Spawning Observations

Close up view of brittle star arms reaching out from a crevice to grab coral spawn
Brittle star grabbing coral spawn. (Image: FGBNMS/Hickerson)

During the annual mass spawning event every August, 7-10 mights after the full moon, multiple species of star and brain corals release gametes (eggs and sperm) into the water at specific times over a period of several days, separated by species and sometimes by sex.

Since 1990, sanctuary researchers have been documenting this mass coral spawning event to accumulate more precise data on timing and species participation.

Coral Spawning Schedule

Species
6th Night after Full Moon
7th Night after Full Moon
8th Night after Full Moon
9th Night after Full Moon
10th Night after Full Moon
Colpophyllia natans       2020-2132 2030-2110
Pseudodiploria strigosa   2100-2215 1935-2230 1920-2230  
Orbicella annularis   2223-2256 2246   2230
Montastraea cavernosa (female) 1950-2115 2059-2138 2040-2200 2104-2230  
Montastraea cavernosa (male) 2100 1830-2127 2030-2145 2140-2200  
Orbicella faveolata   2221-2320 2113-2330 2300-2600  
Orbicella franksi 2145-2210 2100-2245 2030-2245 2100-2250  
Stephanocoenia intersepta (female)   2250 2208-2300 2200-2240 2215-2245
Stephanocoenia intersepta (male)   2200-2220 2218-2300 2200-2300 2215-2245

 

Further observations are noted below, night by night.

7th Night

The primary mass spawning event typically begins on the 7th night after the full moon in August (and/or September), with the release of gametes by the Giant Star Coral (Montastraea cavernosa), beginning shortly after dark, at around 8:30 p.m. (although release has been observed as early as 6:30 p.m.).  This species has separate sexes with male and female colonies releasing gametes within a similar time frame.

Brain coral on right next to star coral, on left, spewing a milky white substance
A male colony of Great Star Coral releasing sperm during the annual mass spawning event (Image: FGBNMS)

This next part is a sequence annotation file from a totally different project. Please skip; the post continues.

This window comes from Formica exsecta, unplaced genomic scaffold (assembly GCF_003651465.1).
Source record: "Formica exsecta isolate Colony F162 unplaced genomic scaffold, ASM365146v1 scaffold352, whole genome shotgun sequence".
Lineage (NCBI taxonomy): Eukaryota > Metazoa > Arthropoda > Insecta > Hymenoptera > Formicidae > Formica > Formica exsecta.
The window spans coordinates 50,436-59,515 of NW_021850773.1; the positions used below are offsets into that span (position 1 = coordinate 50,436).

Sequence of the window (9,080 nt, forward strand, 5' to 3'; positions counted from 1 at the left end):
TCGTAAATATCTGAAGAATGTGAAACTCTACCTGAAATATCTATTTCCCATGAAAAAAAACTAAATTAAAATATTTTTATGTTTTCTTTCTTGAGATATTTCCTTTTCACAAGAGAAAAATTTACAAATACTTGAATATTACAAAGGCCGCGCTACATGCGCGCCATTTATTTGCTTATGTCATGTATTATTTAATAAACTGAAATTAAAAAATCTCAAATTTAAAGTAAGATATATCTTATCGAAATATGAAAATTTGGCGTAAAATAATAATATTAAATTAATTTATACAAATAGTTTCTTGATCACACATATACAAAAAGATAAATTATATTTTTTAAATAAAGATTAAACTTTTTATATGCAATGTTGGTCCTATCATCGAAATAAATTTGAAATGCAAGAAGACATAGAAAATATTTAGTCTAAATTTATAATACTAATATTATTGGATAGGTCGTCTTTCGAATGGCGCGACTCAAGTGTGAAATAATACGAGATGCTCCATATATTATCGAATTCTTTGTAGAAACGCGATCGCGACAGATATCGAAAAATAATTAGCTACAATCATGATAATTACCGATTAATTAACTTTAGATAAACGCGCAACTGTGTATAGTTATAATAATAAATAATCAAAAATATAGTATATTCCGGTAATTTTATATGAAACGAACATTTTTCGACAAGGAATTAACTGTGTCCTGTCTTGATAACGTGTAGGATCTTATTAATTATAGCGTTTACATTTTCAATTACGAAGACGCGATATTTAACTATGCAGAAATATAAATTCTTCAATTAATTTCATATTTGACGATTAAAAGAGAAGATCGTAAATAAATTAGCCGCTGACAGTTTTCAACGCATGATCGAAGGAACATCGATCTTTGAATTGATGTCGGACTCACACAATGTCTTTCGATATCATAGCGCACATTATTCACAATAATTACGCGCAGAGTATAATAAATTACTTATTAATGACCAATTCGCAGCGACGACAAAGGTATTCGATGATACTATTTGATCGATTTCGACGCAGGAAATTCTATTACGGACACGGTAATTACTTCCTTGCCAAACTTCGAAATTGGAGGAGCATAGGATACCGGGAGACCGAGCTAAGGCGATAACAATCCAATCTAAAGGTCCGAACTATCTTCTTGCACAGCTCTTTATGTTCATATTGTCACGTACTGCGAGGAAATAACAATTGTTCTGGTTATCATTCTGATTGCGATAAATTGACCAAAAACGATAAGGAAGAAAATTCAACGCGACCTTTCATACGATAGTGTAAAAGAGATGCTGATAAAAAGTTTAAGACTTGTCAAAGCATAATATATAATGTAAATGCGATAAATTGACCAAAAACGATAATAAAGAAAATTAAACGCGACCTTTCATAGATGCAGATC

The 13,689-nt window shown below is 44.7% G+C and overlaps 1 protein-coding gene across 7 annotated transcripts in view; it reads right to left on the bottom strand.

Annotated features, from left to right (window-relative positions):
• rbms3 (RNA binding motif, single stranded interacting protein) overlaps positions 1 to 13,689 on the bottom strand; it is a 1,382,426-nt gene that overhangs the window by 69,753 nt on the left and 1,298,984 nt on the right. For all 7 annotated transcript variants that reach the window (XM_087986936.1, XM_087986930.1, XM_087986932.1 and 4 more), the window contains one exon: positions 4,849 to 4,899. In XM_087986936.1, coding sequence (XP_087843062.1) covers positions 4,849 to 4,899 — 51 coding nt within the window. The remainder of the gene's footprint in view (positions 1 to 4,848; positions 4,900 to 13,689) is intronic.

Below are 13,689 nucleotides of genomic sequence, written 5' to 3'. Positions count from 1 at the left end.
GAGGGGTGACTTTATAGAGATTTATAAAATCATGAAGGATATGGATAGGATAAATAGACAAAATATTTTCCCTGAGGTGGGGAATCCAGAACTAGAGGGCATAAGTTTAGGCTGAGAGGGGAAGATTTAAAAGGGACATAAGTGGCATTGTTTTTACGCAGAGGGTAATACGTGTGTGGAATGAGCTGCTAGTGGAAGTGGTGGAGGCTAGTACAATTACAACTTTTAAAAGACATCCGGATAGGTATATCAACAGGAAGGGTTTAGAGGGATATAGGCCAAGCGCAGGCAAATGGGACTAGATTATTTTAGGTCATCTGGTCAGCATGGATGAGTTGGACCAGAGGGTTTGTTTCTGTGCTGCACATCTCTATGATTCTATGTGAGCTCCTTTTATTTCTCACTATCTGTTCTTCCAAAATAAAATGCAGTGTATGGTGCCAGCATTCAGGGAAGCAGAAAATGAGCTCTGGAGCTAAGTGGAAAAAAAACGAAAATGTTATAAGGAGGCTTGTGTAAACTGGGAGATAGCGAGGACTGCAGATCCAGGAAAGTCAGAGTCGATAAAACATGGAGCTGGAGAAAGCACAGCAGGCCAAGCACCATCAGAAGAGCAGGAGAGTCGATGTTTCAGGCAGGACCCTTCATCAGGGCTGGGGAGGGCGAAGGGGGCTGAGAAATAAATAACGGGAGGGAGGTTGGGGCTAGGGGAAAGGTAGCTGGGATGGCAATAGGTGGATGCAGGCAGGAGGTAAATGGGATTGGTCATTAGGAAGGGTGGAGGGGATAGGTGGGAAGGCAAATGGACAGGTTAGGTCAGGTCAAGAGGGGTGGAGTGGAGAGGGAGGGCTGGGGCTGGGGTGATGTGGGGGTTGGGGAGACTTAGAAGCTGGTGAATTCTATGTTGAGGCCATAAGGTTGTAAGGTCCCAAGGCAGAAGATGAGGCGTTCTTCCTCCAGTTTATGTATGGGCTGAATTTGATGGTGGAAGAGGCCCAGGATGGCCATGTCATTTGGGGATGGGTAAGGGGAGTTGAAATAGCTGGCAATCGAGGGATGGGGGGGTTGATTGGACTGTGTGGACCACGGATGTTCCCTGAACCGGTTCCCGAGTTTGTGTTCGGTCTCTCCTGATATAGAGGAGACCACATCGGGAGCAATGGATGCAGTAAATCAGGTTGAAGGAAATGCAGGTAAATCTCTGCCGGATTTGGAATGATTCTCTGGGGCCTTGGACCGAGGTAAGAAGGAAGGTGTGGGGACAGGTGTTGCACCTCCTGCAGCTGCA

That same evening Boulder Star Coral (Orbicella franksi) and Symmetrical Brain Coral (Pseudodiploria strigosa) release gametes beginning around 9 p.m.  Both of these species are hermaphroditic, with eggs and sperm packaged together in bundles.

O. franksi can display a particularly spectacular reproductive behavior, where gamete release occurs in a wave-like progression over a colony.  Impressive video of this type of gamete release was featured in Howard and Michelle Hall’s IMAX film “Deep Sea 3D”.

Small white, bb-like bundles rising up from a coral head
Boulder Star Coral releasing gamete bundles. (Image: FGBNMS)

After about 10 p.m., male and female colonies of the Blushing Star Coral (Stephanocoenia intersepta) begin releasing their sperm and eggs. As the eggs release, the chocolate brown tentacles of the coral polyps withdraw making the colony appear to “blush” due to the white color of the underlying skeleton.

8th Night

On the 8th night after the full moon, the spawning sequence of the previous evening repeats itself, but with significantly more colonies releasing gametes.  This is the peak night of the coral spawning event and is often described as an “underwater snowstorm”.

Also on the 8th night, the Mountainous Star Coral (Orbicella faveolata) releases its gamete bundles beginning shortly after 10 p.m.  The separation in the timing between O. franksi and O. faveolata demonstrates the differing reproductive strategies of these two species.

Small, pink bb-like bundles floating up from a dome-shaped coral colony
Mountainous Star Coral releasing gamete bundles. (Image: FGBNMS/Schmahl)

Corals are not the only group to spawn at this time of year.  Beginning at around 8:30 p.m. on the 8th night, Ruby Brittle Stars (Ophioderma rubicundum) release their gametes.  The males aggregate in piles of a dozen or more on top of coral heads for a synchronized release of red smoky sperm.

Four ruby brittle stars intertwined on top of a brain coral between some Christmas tree worms
Ruby Brittle Stars piled on top of one another for spawning. (Image: FGBNMS/Schmahl)

At about the same time, individual female brittle stars climb to the tops of coral heads and stand on the very tips of their arms, releasing bright red eggs.